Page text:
How plastics are making us infertile — and could even lead to human extinction

In an interview, Dr. Shanna Swan explains how sperm counts are dropping every year thanks to plastic pollution

By Matthew Rozsa

Staff Writer

Published April 4, 2021 7:00AM (EDT)

Plastic pellets and sperm count (Photo illustration by Salon/Getty Images)
Plastic pellets and sperm count (Photo illustration by Salon/Getty Images)

Climate change is rightly cited as an environmental crisis that could lead to human extinction. Yet there is another pollution issue, indirectly related, that could make it literally impossible for human beings to reproduce.

I am talking, of course, about plastic pollution.

Dr. Shanna Swan, a professor of environmental medicine and public health at Mount Sinai School of Medicine in New York City, has a new book out called "Count Down: How Our Modern World Is Threatening Sperm Counts, Altering Male and Female Reproductive Development, and Imperiling the Future of the Human Race." In it she describes how various chemicals commonly found in plastic products are leading to a decline in fertility. The most striking example of this is in dropping sperm counts; if you have fewer than 15 million sperm per milliliter of semen, you are considered to have a low sperm count. Human beings are rapidly reaching that point, as Swan demonstrates in her book.

Salon spoke with her about this issue over the phone; as always, this interview has been edited for length and clarity.

What is the thesis of your book?

The thesis of my book is that reproductive health in men and women has been declining dramatically at least over the past 40 years, and that a major part of that decline is linked to everyday exposure to chemicals in the environment that can affect our hormone system. There's a lot in there and we can spread that all out, but that's the overall thesis. There has been this downfall, if you will, a decline in reproductive health in many aspects. It impacts men and women. And if you look to the causes, a major cause — although not the only cause — is the presence in our daily lives of chemicals that are hormonally active. 

What is an endocrine disruptor and what are the tangible effects that we have seen it have on, for instance, sperm counts or important aspects of female reproductive health?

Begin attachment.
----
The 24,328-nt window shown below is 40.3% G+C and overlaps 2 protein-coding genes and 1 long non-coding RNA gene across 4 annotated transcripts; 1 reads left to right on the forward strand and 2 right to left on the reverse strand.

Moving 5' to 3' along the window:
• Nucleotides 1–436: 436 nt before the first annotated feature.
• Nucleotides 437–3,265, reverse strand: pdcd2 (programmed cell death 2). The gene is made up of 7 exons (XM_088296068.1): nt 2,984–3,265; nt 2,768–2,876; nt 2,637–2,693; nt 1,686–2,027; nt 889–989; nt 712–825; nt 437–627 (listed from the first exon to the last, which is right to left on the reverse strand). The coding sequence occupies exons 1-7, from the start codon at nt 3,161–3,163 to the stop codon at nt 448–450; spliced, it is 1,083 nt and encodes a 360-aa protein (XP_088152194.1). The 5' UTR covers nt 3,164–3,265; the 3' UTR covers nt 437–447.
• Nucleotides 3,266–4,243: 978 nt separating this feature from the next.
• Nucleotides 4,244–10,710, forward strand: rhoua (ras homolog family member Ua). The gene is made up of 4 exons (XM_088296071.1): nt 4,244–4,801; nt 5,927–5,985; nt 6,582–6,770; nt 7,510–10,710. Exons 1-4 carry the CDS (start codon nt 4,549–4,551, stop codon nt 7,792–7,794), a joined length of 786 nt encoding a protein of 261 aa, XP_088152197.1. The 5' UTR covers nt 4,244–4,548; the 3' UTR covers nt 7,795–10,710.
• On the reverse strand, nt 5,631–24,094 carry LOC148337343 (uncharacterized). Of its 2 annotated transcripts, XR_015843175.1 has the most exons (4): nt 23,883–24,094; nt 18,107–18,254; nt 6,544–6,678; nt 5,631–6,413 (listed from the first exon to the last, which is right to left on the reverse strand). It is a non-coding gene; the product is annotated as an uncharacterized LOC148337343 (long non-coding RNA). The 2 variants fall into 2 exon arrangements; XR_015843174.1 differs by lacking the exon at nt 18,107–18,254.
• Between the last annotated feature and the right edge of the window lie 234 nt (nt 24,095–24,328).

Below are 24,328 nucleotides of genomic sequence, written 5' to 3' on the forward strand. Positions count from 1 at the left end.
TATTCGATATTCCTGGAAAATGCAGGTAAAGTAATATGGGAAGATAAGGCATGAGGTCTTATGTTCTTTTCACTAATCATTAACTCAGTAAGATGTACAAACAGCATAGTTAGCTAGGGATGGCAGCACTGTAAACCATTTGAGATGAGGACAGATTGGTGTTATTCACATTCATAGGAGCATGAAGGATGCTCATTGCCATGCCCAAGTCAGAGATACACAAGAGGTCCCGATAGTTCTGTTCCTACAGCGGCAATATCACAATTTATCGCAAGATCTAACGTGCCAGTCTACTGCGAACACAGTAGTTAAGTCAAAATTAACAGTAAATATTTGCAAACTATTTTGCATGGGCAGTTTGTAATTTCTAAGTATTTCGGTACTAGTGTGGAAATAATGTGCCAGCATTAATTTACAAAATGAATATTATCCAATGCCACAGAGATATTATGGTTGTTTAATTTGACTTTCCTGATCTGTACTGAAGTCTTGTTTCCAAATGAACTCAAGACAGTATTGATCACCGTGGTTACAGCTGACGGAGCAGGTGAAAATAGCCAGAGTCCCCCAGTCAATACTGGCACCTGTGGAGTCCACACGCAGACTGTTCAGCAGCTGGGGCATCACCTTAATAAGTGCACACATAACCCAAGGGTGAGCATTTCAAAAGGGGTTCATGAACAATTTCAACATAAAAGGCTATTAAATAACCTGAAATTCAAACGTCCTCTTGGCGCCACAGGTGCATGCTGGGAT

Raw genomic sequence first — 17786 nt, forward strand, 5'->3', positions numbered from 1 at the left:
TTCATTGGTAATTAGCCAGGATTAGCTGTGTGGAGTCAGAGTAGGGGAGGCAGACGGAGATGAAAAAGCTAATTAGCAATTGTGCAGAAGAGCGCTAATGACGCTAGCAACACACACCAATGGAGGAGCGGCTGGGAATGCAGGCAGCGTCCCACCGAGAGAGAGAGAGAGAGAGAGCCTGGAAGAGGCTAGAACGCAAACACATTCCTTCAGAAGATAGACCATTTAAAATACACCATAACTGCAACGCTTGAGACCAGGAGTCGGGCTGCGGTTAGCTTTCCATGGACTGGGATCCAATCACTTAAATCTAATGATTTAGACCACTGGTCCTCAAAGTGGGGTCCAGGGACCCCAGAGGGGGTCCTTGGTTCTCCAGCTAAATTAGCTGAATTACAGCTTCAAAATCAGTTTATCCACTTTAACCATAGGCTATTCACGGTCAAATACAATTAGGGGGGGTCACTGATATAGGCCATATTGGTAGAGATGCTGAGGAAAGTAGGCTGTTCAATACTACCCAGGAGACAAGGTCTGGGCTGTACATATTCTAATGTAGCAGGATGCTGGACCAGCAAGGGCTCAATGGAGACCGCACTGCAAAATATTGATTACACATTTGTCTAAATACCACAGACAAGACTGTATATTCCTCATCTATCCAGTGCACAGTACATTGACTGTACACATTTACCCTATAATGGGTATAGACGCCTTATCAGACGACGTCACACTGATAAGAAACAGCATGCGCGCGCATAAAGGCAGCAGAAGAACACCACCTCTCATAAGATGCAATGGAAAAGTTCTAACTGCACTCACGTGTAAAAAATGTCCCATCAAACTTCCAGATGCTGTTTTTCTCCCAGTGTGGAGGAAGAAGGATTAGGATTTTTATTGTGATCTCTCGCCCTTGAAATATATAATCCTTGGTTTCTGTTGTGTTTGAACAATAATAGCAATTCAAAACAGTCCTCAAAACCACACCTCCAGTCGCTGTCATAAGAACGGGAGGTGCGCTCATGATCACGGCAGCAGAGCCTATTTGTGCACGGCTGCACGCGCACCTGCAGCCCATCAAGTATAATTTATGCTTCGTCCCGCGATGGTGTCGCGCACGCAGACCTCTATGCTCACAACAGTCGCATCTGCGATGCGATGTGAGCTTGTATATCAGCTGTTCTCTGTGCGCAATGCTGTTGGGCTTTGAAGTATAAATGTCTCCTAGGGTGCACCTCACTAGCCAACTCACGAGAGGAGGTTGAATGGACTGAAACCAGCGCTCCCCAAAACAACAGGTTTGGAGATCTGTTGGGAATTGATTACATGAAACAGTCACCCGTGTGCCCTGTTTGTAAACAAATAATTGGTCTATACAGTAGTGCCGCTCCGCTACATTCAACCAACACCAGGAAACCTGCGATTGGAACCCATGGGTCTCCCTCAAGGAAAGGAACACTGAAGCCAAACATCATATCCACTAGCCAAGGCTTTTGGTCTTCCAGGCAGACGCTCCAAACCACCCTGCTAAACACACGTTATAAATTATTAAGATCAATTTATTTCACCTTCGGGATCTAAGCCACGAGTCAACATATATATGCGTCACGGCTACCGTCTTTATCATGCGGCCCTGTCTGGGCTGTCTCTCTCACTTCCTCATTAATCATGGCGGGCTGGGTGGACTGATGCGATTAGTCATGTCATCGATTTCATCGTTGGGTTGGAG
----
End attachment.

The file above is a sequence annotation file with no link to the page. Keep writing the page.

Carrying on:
First of all, an endocrine disruptor is a chemical that impacts the body's endogenous natural hormone function. And by impact, it could be increases, slows, or interferes with in various ways. The most profound way they do that is by disturbing prenatal development so that the exposure to the pregnant woman early in pregnancy is going to have the biggest impact on later reproductive health and function in the offspring.

I know that there has been a drop in sperm counts since the 1970s. Could you elaborate a little more on the data there? 

It took two years of seven people working pretty hard on this to get the simple fact that sperm concentration dropped between 1973 and 2011 from 99 million per milliliter to 47 million per milliliter. That's the work that went into that one sentence. Those kind of data are not available for any other outcomes. They're just not. It's just this combination of consistency of method. And by the way, that's the numbers for Western men.

I should say that we divided the studies further into four categories. One of them was geographic. One of them was the kind of man it was. So we separated Western men from non-Western men. And Western was Europe, North America, Australia, New Zealand — all this is in the paper, of course. 

And the reason we did that is because the studies from other countries were different in many ways, including when they were published. Statistically it was more appropriate to separate them. When we did that, we saw there were very few studies in non-Western countries, not enough to really draw any conclusion. So what I told you with those numbers, that's Western studies. And the other countries, as I say, the numbers are too small to draw a conclusion.

Then we further divided the men into two big categories. One is, were they partners of pregnant women? Were their partners pregnant, or had they fathered a child? Those are the fathers, that's the group we called fertile men. And the reason we separated them is because they cannot demonstrate the same kind of decline because if their count was sufficiently low, they would not be fathers. So just being a father selects you into a certain category as sperm count.

We also see declines in testosterone in several studies around the world. We see increases in erectile dysfunction. We see increases in rates of genital abnormalities. There is quite a lot of data on that. We see increases in testicular cancer rates. We see increases, on the female side, in diminished ovarian reserve, which means that a woman does not have as many eggs left when she gets older as she might need to conceive. An increase in miscarriage, but perhaps the most important after sperm count is fertility.